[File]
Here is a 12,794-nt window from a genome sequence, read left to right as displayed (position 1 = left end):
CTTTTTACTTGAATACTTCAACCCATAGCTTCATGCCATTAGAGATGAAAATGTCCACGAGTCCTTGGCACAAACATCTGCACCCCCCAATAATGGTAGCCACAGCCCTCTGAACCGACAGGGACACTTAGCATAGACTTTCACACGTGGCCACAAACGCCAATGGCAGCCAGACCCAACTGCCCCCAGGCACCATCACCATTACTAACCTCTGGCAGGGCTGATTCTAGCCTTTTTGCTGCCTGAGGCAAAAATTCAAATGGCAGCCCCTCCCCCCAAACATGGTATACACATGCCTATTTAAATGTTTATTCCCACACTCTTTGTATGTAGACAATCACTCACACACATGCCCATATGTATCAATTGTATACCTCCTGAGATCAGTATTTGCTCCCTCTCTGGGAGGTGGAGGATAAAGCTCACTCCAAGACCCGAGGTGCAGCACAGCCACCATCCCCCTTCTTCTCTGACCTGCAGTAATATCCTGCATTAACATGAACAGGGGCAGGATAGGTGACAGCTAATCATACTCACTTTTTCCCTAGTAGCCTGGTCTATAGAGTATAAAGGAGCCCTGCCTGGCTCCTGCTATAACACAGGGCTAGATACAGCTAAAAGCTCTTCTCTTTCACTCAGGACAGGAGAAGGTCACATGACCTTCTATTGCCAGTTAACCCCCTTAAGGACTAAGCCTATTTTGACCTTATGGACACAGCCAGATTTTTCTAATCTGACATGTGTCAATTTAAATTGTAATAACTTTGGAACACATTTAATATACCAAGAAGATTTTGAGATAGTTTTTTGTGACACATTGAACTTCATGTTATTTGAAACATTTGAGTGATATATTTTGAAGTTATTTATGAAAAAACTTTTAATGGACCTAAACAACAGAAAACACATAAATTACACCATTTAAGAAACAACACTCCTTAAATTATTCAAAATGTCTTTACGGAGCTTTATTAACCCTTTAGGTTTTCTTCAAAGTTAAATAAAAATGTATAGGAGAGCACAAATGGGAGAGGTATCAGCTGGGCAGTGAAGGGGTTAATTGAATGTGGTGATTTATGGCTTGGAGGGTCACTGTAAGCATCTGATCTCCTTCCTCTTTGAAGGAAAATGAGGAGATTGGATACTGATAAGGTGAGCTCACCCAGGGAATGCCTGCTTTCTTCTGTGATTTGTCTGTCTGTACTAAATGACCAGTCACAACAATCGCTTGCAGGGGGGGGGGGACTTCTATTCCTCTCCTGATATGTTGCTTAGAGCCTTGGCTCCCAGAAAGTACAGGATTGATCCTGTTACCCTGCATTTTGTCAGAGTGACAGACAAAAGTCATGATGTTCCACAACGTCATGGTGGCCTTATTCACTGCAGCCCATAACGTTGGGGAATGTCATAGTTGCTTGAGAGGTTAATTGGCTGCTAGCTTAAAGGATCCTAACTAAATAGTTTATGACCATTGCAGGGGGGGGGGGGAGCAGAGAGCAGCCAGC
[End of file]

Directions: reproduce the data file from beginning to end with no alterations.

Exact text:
Here is a 12,794-nt window from a genome sequence, read left to right as displayed (position 1 = left end):
CTTTTTACTTGAATACTTCAACCCATAGCTTCATGCCATTAGAGATGAAAATGTCCACGAGTCCTTGGCACAAACATCTGCACCCCCCAATAATGGTAGCCACAGCCCTCTGAACCGACAGGGACACTTAGCATAGACTTTCACACGTGGCCACAAACGCCAATGGCAGCCAGACCCAACTGCCCCCAGGCACCATCACCATTACTAACCTCTGGCAGGGCTGATTCTAGCCTTTTTGCTGCCTGAGGCAAAAATTCAAATGGCAGCCCCTCCCCCCAAACATGGTATACACATGCCTATTTAAATGTTTATTCCCACACTCTTTGTATGTAGACAATCACTCACACACATGCCCATATGTATCAATTGTATACCTCCTGAGATCAGTATTTGCTCCCTCTCTGGGAGGTGGAGGATAAAGCTCACTCCAAGACCCGAGGTGCAGCACAGCCACCATCCCCCTTCTTCTCTGACCTGCAGTAATATCCTGCATTAACATGAACAGGGGCAGGATAGGTGACAGCTAATCATACTCACTTTTTCCCTAGTAGCCTGGTCTATAGAGTATAAAGGAGCCCTGCCTGGCTCCTGCTATAACACAGGGCTAGATACAGCTAAAAGCTCTTCTCTTTCACTCAGGACAGGAGAAGGTCACATGACCTTCTATTGCCAGTTAACCCCCTTAAGGACTAAGCCTATTTTGACCTTATGGACACAGCCAGATTTTTCTAATCTGACATGTGTCAATTTAAATTGTAATAACTTTGGAACACATTTAATATACCAAGAAGATTTTGAGATAGTTTTTTGTGACACATTGAACTTCATGTTATTTGAAACATTTGAGTGATATATTTTGAAGTTATTTATGAAAAAACTTTTAATGGACCTAAACAACAGAAAACACATAAATTACACCATTTAAGAAACAACACTCCTTAAATTATTCAAAATGTCTTTACGGAGCTTTATTAACCCTTTAGGTTTTCTTCAAAGTTAAATAAAAATGTATAGGAGAGCACAAATGGGAGAGGTATCAGCTGGGCAGTGAAGGGGTTAATTGAATGTGGTGATTTATGGCTTGGAGGGTCACTGTAAGCATCTGATCTCCTTCCTCTTTGAAGGAAAATGAGGAGATTGGATACTGATAAGGTGAGCTCACCCAGGGAATGCCTGCTTTCTTCTGTGATTTGTCTGTCTGTACTAAATGACCAGTCACAACAATCGCTTGCAGGGGGGGGGGGACTTCTATTCCTCTCCTGATATGTTGCTTAGAGCCTTGGCTCCCAGAAAGTACAGGATTGATCCTGTTACCCTGCATTTTGTCAGAGTGACAGACAAAAGTCATGATGTTCCACAACGTCATGGTGGCCTTATTCACTGCAGCCCATAACGTTGGGGAATGTCATAGTTGCTTGAGAGGTTAATTGGCTGCTAGCTTAAAGGATCCTAACTAAATAGTTTATGACCATTGCAGGGGGGGGGGGGAGCAGAGAGCAGCCAGC